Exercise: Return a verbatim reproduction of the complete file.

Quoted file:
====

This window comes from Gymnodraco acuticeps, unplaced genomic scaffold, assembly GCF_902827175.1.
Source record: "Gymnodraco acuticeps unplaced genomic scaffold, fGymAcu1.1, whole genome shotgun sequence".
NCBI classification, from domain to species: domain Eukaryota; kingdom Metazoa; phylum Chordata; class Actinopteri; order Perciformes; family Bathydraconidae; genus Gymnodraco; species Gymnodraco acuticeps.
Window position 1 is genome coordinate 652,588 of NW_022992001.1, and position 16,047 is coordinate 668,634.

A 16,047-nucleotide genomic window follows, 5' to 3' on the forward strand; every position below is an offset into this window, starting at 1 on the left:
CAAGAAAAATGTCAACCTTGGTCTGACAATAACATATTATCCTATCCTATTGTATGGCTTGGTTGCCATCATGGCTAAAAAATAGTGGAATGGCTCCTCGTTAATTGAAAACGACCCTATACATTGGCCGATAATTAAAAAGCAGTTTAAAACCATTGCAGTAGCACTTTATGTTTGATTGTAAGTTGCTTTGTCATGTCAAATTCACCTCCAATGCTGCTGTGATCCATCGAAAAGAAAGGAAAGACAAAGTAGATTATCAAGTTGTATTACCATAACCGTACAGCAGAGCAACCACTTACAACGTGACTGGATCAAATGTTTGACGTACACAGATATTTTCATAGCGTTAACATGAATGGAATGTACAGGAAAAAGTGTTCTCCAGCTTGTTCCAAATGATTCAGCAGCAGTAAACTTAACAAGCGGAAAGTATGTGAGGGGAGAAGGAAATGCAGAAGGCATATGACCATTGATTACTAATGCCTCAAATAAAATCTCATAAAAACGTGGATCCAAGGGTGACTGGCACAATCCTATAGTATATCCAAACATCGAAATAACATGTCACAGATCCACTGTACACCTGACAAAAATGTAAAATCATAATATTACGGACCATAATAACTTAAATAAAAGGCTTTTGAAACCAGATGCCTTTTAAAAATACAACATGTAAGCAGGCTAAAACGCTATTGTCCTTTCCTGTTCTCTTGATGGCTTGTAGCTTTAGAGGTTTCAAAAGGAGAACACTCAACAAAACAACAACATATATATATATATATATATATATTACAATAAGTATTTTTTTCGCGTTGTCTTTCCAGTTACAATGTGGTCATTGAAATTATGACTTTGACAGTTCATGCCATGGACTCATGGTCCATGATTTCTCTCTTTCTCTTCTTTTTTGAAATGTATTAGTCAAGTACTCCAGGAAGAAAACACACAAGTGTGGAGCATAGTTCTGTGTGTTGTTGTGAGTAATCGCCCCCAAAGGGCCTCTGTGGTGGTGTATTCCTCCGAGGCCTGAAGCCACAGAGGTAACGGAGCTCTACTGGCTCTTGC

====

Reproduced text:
This window comes from Gymnodraco acuticeps, unplaced genomic scaffold, assembly GCF_902827175.1.
Source record: "Gymnodraco acuticeps unplaced genomic scaffold, fGymAcu1.1, whole genome shotgun sequence".
NCBI classification, from domain to species: domain Eukaryota; kingdom Metazoa; phylum Chordata; class Actinopteri; order Perciformes; family Bathydraconidae; genus Gymnodraco; species Gymnodraco acuticeps.
Window position 1 is genome coordinate 652,588 of NW_022992001.1, and position 16,047 is coordinate 668,634.

A 16,047-nucleotide genomic window follows, 5' to 3' on the forward strand; every position below is an offset into this window, starting at 1 on the left:
CAAGAAAAATGTCAACCTTGGTCTGACAATAACATATTATCCTATCCTATTGTATGGCTTGGTTGCCATCATGGCTAAAAAATAGTGGAATGGCTCCTCGTTAATTGAAAACGACCCTATACATTGGCCGATAATTAAAAAGCAGTTTAAAACCATTGCAGTAGCACTTTATGTTTGATTGTAAGTTGCTTTGTCATGTCAAATTCACCTCCAATGCTGCTGTGATCCATCGAAAAGAAAGGAAAGACAAAGTAGATTATCAAGTTGTATTACCATAACCGTACAGCAGAGCAACCACTTACAACGTGACTGGATCAAATGTTTGACGTACACAGATATTTTCATAGCGTTAACATGAATGGAATGTACAGGAAAAAGTGTTCTCCAGCTTGTTCCAAATGATTCAGCAGCAGTAAACTTAACAAGCGGAAAGTATGTGAGGGGAGAAGGAAATGCAGAAGGCATATGACCATTGATTACTAATGCCTCAAATAAAATCTCATAAAAACGTGGATCCAAGGGTGACTGGCACAATCCTATAGTATATCCAAACATCGAAATAACATGTCACAGATCCACTGTACACCTGACAAAAATGTAAAATCATAATATTACGGACCATAATAACTTAAATAAAAGGCTTTTGAAACCAGATGCCTTTTAAAAATACAACATGTAAGCAGGCTAAAACGCTATTGTCCTTTCCTGTTCTCTTGATGGCTTGTAGCTTTAGAGGTTTCAAAAGGAGAACACTCAACAAAACAACAACATATATATATATATATATATATATTACAATAAGTATTTTTTTCGCGTTGTCTTTCCAGTTACAATGTGGTCATTGAAATTATGACTTTGACAGTTCATGCCATGGACTCATGGTCCATGATTTCTCTCTTTCTCTTCTTTTTTGAAATGTATTAGTCAAGTACTCCAGGAAGAAAACACACAAGTGTGGAGCATAGTTCTGTGTGTTGTTGTGAGTAATCGCCCCCAAAGGGCCTCTGTGGTGGTGTATTCCTCCGAGGCCTGAAGCCACAGAGGTAACGGAGCTCTACTGGCTCTTGC